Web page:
Indesign Magazine Jan/Feb 2016
by Trace Shelton |
Jennifer Dawes is known not just for her beautiful, organic jewelry collection, but also for her pioneering business model that produces sustainable jewelry through the use of recycled gold and responsibly-sourced gemstones. Hers is a line that has grown steadily in popularity since its creation in 2000, but especially over the past several years. Her pieces are clean, innovative in a subtle way, feminine but not overly so, and savvy in terms of price point and material. I interviewed her this month for the January-February issue of INDESIGN, but because it was such a great conversation, I wound up with way more than I could fit into two pages. Here are a few bonus Q&A’s with Jennifer:
WHY DID YOU BECOME A JEWELRY DESIGNER?
“I had a transcendental experience when I was 17. I went to an incredible art school in Michigan. One of my first classes was metalsmithing. Within the first hour, I realized what I wanted to do with the rest of my life. I went to college to study metal arts in small scale sculpture. I later had my own architectural metals company. But I always knew I wanted to do jewelry because it’s an intimate and personal art form.”
WHAT PERSONAL MOTIVATIONS INFLUENCE YOUR DESIGNS?
“Making beautiful things. I’m a maker; I have to use my hands. It’s what puts me in a higher state. To be able to challenge myself to make something as beautiful as it can be is my motivation.”
HOW HAS YOUR COLLECTION EVOLVED SINCE YOU BEGAN YOUR BUSINESS IN 2000?
“I started out with a fine art background. My concept with my jewelry was kinetic. Everything was very Germanic – clean lines and parts of the jewelry that moved. As the collection evolved, I started doing stacking rings but still very contemporary-looking and Germanic. But I had an experience in 2005 – I had my first child. That was another transcendental experience. I came to a place where I was really questioning what it is that I do and how does it make the world a better place for this incredible being that I just brought into it. I had a real conflict.”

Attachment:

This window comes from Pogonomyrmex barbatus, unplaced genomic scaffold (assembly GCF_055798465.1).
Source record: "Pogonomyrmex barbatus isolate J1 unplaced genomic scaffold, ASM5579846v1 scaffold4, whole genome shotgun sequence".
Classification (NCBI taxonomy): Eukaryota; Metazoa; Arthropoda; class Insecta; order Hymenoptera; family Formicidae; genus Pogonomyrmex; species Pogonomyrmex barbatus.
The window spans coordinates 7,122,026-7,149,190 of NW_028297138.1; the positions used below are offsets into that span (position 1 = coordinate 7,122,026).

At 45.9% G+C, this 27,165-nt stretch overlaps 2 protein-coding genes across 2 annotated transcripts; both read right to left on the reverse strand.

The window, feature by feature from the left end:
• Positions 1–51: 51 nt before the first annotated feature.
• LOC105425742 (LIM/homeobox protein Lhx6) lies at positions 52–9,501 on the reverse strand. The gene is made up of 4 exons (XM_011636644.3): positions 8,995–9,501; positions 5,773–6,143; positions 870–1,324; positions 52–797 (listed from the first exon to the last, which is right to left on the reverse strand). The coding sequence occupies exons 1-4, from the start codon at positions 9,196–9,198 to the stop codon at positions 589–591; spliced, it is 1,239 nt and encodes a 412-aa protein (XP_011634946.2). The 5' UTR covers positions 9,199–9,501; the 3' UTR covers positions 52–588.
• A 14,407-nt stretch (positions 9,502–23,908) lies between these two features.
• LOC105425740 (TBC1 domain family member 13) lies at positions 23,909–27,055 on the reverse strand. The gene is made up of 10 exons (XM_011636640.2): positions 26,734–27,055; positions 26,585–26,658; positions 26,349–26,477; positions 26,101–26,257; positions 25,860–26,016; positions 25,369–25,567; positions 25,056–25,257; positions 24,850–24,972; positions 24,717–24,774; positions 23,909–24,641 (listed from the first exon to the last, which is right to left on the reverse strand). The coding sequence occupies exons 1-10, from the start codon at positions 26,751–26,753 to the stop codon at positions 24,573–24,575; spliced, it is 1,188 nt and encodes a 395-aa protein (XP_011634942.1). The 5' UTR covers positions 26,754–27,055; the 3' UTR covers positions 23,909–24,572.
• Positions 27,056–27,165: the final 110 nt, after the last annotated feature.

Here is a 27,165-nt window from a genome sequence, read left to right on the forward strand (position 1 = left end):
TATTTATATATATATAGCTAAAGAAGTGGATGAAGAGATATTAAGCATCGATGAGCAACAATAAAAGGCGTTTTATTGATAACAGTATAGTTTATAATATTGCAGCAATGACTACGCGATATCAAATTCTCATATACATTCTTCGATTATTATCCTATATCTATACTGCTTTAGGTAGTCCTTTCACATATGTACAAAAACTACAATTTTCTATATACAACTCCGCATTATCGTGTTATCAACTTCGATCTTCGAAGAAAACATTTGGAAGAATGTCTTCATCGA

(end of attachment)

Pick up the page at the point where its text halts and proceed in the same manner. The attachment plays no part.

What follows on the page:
What ended up happening is I was either going to sell my business and do something different, or change my business to make it resonate and make it feel holistic. I realized I wanted to do ethical jewelry. I started sourcing recycled gold and figuring out where my stones were coming from. This was back when nobody was asking these questions. People in the industry were looking at me like I had three heads. It created a balance in what I do and how I make.
My line from that point forward completely changed. It became more relaxed, more elegant, more ‘from my hand’ if you will. Even if my collections were vastly different, you can tell it all came from the same hands. So it really transformed in 2006 and started to feel more organic.”
WHAT IS INSPIRING YOUR NEXT COLLECTION?
“Right now, I’ve been really inspired by botanicals. I just did a collaboration with Rio Tinto and their ‘Diamonds with a Story’ initiative. I had such a wonderful experience working on a collection for them, and it keeps going forward and metamorphasizing into different concepts in that theme.
I’ve also been doing a lot of three-stone rings and playing with color. I’ve been using a lot of opaque diamonds. There’s a subtlety of color in the stones. If you put a diamond with a greenish hue next to one that’s more pink, the green really pops. But if you put it next to a gray or yellow, it retreats. So I’ve been having a ton of fun. It’s almost doing color theory with opaque diamonds.
I’ve also been working on a lot of geometrics, taking very unusually shaped stones and putting them together into three stone arrangements. I’m in the process of working on a collection where diamonds can be cut into certain shapes. I’ve only ever been able to work with what I could source, but now I’ll be able to order particular cuts. I’m also working with a company called ANZA Gems. Monica Stephenson (of the blog iDazzle) has been working with them and they’re getting material from Africa, having it cut by Roger Dery, and then working with a few designers who are coming up with collections around these stones so that everything’s traceable. Part of the proceeds will go to educate the miners in East Africa. And the material that’s coming out of there is incredible.”